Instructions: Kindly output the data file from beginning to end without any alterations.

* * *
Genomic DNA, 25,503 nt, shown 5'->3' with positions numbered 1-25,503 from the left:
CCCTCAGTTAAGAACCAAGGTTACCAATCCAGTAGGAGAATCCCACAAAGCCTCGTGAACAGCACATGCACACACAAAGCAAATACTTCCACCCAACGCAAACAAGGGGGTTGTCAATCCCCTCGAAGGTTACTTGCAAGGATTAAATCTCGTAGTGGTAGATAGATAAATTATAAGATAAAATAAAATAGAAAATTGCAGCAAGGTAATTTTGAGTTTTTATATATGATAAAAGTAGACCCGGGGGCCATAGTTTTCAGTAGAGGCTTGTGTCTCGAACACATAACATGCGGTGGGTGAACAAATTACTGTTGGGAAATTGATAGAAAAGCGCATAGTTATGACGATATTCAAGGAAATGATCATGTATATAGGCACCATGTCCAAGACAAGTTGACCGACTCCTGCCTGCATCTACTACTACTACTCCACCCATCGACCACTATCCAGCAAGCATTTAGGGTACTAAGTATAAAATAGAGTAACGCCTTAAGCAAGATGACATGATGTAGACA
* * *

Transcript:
Genomic DNA, 25,503 nt, shown 5'->3' with positions numbered 1-25,503 from the left:
CCCTCAGTTAAGAACCAAGGTTACCAATCCAGTAGGAGAATCCCACAAAGCCTCGTGAACAGCACATGCACACACAAAGCAAATACTTCCACCCAACGCAAACAAGGGGGTTGTCAATCCCCTCGAAGGTTACTTGCAAGGATTAAATCTCGTAGTGGTAGATAGATAAATTATAAGATAAAATAAAATAGAAAATTGCAGCAAGGTAATTTTGAGTTTTTATATATGATAAAAGTAGACCCGGGGGCCATAGTTTTCAGTAGAGGCTTGTGTCTCGAACACATAACATGCGGTGGGTGAACAAATTACTGTTGGGAAATTGATAGAAAAGCGCATAGTTATGACGATATTCAAGGAAATGATCATGTATATAGGCACCATGTCCAAGACAAGTTGACCGACTCCTGCCTGCATCTACTACTACTACTCCACCCATCGACCACTATCCAGCAAGCATTTAGGGTACTAAGTATAAAATAGAGTAACGCCTTAAGCAAGATGACATGATGTAGACA